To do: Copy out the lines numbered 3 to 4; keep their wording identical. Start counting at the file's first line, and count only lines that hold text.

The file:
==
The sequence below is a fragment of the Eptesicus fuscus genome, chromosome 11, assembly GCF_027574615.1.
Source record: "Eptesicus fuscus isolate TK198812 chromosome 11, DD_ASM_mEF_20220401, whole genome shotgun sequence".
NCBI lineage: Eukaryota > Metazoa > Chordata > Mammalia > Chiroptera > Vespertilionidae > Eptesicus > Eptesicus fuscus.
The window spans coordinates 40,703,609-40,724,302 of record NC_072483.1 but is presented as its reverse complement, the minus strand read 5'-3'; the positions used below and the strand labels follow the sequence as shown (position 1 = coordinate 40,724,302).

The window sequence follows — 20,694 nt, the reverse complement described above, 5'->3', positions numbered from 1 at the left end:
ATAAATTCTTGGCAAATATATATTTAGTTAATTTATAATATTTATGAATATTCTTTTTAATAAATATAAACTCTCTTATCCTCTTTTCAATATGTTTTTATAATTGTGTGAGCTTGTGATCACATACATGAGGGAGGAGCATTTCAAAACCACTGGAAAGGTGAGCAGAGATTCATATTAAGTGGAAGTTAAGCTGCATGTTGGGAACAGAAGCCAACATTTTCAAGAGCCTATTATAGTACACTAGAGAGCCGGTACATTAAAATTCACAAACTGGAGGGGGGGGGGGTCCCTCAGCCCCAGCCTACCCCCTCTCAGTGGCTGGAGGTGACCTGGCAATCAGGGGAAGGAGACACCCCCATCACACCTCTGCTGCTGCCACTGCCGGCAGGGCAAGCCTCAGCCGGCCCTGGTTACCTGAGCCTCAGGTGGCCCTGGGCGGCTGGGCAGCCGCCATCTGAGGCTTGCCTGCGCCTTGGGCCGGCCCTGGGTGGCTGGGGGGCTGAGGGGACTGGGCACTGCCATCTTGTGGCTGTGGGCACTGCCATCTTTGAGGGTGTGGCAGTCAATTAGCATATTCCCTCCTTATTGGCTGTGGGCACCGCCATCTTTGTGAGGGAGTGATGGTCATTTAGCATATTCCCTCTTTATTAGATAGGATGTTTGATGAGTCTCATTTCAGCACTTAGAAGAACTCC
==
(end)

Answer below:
NCBI lineage: Eukaryota > Metazoa > Chordata > Mammalia > Chiroptera > Vespertilionidae > Eptesicus > Eptesicus fuscus.
The window spans coordinates 40,703,609-40,724,302 of record NC_072483.1 but is presented as its reverse complement, the minus strand read 5'-3'; the positions used below and the strand labels follow the sequence as shown (position 1 = coordinate 40,724,302).